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Judd's foul play gets him 4 weeks


Caroline Wilson

Chris Judd leaves the AFL tribunal last night.

Chris Judd leaves the AFL tribunal last night. Photo: Simon O'Dwyer

CHRIS Judd and his damaged brand were last night confronted at AFL headquarters with the harshest and most damning judges that the dual Brownlow medallist has faced in his decorated but tainted career.

Banned from playing football for four weeks, Judd was found guilty of bringing the game into disrepute - a charge he denied - and condemned for unsportsmanlike conduct in illegally twisting the damaged arm of North Melbourne's Leigh Adams.

Leaving the dramatic and often confusing hearing, which lasted more than three hours, Judd apologised to Carlton's members and said he had already apologised to Adams. As he left he appeared to take with him the Blues' slim hopes of playing finals - and perhaps even the coaching career of Brett Ratten.

Judd said: ''It wasn't my intention to hurt Leigh Adams. I obviously expressed my apology personally to him since the event and I'd just like to extend that apology to the Carlton footy club and to the supporters for letting them down.''

He denied his attack on Adams was deliberate and denied the accusation he had behaved in an unsportsmanlike manner. The tribunal, headed by former County Court judge David Jones, disagreed.

He said he was disappointed but accepted the tribunal's decision. Carlton football boss Andrew McKay said the club would consider its options.

If the Blues were seriously considering an appeal they shouldn't. Given the severity of the charge and Judd's priors, he could have been suspended for seven games but instead should return to lead the club against Essendon on August 18.

In the context of recent judgments - Collingwood's Sharrod Wellingham broke Kade Simpson's jaw the previous week in a head-high collision and will miss three games while at the Gabba at the weekend Daniel Rich shoved Clint Jones into the fence and will miss two - Judd's seemed about right if mildly lenient.

But the Blues remained furious at the AFL's judicial system, having only learnt the exact nature of the misconduct charge at 3pm.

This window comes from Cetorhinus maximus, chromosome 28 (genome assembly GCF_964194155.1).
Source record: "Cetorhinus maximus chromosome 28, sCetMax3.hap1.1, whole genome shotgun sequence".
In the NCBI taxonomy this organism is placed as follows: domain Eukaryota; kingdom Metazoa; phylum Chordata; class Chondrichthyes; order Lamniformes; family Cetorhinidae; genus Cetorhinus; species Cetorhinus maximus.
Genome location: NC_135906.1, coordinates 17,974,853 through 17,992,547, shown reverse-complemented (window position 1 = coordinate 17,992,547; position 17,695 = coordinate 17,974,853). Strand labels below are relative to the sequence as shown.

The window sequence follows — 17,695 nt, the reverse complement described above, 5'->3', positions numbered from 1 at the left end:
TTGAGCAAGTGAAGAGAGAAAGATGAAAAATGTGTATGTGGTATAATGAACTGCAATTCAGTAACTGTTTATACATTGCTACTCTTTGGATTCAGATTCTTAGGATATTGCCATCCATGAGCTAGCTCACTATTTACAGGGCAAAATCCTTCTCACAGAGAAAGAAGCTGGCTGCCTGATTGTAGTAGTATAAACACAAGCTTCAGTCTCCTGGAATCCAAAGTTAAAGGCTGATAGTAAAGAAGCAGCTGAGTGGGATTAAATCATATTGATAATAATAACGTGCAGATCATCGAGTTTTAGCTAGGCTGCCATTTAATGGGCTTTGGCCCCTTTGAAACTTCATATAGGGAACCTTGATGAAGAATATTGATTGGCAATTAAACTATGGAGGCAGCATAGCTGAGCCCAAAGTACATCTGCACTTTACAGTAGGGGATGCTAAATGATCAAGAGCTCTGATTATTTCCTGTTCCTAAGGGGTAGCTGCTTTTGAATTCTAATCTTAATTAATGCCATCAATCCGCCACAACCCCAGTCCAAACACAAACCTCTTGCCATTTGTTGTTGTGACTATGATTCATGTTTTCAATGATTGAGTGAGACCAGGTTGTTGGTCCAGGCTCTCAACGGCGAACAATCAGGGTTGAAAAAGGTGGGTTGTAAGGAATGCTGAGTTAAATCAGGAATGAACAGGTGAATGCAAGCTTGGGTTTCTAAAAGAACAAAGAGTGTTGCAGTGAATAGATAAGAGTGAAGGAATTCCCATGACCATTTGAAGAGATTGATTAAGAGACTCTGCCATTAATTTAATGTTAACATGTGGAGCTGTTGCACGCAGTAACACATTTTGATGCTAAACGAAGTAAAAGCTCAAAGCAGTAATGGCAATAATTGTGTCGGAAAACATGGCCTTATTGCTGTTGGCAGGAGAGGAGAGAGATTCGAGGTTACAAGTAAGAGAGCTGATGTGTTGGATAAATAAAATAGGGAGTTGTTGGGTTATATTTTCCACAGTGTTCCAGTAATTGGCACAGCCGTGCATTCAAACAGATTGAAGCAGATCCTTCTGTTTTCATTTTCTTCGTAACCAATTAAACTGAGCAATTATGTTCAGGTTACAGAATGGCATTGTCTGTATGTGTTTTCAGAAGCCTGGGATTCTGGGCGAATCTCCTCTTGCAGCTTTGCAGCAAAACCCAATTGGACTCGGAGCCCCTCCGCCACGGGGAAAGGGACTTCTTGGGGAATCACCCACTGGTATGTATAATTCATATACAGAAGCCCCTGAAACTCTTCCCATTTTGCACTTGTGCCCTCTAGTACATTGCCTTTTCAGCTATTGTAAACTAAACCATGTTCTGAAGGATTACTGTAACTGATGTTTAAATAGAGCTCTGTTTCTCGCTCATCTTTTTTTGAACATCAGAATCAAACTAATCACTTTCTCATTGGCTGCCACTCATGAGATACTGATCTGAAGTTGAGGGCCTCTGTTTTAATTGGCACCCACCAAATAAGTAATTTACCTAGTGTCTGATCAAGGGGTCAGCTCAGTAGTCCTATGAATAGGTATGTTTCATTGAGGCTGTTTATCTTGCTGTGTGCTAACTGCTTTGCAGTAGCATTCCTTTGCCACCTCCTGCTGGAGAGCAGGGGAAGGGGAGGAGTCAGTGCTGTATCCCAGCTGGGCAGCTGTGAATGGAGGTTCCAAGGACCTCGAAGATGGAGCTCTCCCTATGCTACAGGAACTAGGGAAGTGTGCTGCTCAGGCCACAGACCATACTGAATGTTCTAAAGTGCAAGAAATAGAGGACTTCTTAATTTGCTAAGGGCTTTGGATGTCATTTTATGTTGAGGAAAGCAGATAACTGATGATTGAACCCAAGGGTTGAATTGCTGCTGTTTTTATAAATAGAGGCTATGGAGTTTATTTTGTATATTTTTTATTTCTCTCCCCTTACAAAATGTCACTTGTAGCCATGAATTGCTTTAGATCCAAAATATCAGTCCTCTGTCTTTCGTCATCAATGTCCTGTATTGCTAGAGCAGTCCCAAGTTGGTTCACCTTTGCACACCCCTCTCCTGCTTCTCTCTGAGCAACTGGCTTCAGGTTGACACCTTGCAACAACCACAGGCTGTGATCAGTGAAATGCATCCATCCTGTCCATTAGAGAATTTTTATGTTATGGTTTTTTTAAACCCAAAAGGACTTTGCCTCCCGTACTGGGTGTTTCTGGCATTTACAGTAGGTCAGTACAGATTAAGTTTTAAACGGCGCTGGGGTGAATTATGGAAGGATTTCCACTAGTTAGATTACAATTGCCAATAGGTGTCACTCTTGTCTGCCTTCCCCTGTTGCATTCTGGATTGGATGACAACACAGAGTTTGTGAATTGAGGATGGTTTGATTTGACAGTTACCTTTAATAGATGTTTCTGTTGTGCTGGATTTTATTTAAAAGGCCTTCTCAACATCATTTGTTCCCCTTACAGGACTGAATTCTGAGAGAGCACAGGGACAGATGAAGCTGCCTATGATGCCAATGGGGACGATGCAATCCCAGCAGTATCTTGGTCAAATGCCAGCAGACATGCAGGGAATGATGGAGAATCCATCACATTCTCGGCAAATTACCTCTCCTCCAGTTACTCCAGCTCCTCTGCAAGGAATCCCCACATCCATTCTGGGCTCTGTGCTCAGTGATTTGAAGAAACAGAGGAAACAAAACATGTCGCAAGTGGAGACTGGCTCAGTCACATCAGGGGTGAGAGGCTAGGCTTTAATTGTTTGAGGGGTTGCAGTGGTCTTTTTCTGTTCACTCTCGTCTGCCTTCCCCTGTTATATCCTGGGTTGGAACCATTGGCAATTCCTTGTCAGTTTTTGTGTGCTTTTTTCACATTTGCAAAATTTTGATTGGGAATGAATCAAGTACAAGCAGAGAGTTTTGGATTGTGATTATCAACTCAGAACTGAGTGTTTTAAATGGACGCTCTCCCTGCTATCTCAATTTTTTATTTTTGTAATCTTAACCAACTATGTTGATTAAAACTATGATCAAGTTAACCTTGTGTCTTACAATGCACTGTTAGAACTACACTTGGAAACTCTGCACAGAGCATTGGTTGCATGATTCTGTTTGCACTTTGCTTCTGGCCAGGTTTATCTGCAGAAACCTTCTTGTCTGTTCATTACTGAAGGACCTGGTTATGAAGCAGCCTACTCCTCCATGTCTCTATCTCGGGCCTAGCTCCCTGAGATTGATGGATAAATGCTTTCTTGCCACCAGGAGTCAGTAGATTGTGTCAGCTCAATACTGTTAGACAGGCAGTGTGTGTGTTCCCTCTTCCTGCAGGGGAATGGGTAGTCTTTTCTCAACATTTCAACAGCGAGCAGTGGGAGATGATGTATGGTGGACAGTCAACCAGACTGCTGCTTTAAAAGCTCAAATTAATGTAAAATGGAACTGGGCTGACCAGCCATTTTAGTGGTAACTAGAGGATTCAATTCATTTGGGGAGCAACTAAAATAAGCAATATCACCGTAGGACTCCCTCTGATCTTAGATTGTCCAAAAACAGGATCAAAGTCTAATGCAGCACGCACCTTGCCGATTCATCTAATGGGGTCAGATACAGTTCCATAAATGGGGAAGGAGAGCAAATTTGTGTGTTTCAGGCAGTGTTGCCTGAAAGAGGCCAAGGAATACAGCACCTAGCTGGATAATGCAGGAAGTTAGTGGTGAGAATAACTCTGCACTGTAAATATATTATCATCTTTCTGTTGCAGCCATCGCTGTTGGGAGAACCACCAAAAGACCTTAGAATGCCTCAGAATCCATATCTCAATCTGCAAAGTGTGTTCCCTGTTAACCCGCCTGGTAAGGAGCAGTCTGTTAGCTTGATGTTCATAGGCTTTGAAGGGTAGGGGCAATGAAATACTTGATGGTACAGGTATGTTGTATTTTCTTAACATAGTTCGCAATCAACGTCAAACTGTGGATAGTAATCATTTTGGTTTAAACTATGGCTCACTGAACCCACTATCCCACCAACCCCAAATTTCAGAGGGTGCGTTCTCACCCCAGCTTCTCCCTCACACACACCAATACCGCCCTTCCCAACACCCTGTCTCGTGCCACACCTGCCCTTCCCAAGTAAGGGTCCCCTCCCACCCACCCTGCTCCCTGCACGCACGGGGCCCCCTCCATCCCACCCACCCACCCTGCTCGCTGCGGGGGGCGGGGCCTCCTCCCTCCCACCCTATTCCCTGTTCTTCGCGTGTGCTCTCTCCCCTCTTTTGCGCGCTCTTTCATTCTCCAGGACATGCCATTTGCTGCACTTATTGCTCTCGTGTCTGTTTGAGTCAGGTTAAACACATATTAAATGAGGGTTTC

Defiant until the last, Judd's advocate Simon Wilson, QC, tried but failed to plead guilty only to the lesser charge of rough conduct.

He said he had acted

recklessly but not deliberately in his savaging of Adams' arm but he showed remorse and wished he had let go much earlier.

The three former players sitting on the tribunal - Wayne Schimmelbusch, Wayne Henwood and Emmett Dunne - were told to take Judd's contrition into account along with his poor record.

This was a malicious, unusual act never before judged in an AFL context and the term ''chicken wing'' did not do it justice.

All manner of amateur psychologists have attempted to explain Judd's occasional acts of malice on the sporting arena, which have been generously described as ''brain fades'' and certainly must involve some element of frustration as well as intent to hurt.

Not for the first time in attempting to prevent himself from being rubbed out, Judd said he had not known Adams' identity.

Carlton's assistant coach Alan Richardson said the opposite on Saturday.

The suspension means he has now been rubbed out of football for a total of eight weeks.

Judd's has been a multi-layered issue and one victim of the fallout was the Channel Seven commentary team and specifically Dennis Cometti, who was accused on ABC radio two days ago of bias towards Judd.

Seven's Friday night football coverage of the North Melbourne-Carlton overlooked the seriousness of the incident and made no attempt to interview Adams after the game.

Radio commentator Francis Leach suggested Cometti's friendship and former business partnership with Judd had clouded his judgment. Cometti conceded to The Age Seven had ''probably downplayed'' Judd's second-quarter attack on Adams but scoffed at allegations of bias.

''That's just nonsense. He (Leach) credits me with far more power than I have at Seven and to suggest I'd be prepared to use it hardly shows respect,'' said Cometti, who pointed out he had used the term ''chicken wing'' in questioning fellow commentator Leigh Matthews.

''It's outrageous to suggest I'd deliberately play it down but if we did that we're all guilty of it. None of us on the night thought it was a massive issue but it got a life of its own. And once that happens you would be crazy to stand in the way of the avalanche.

''We were probably close because he lived nearby when he played for the Eagles but we've just drifted apart. I did call him this week to see how he was doing and I do like the bloke but he's a bit different and I say that in a good way.''

In recent days Judd has been described as a flawed champion with a split personality, one side of which showed malicious intent last Friday night.

He has been likened to a dark knight and the boy who pulls wings from butterflies.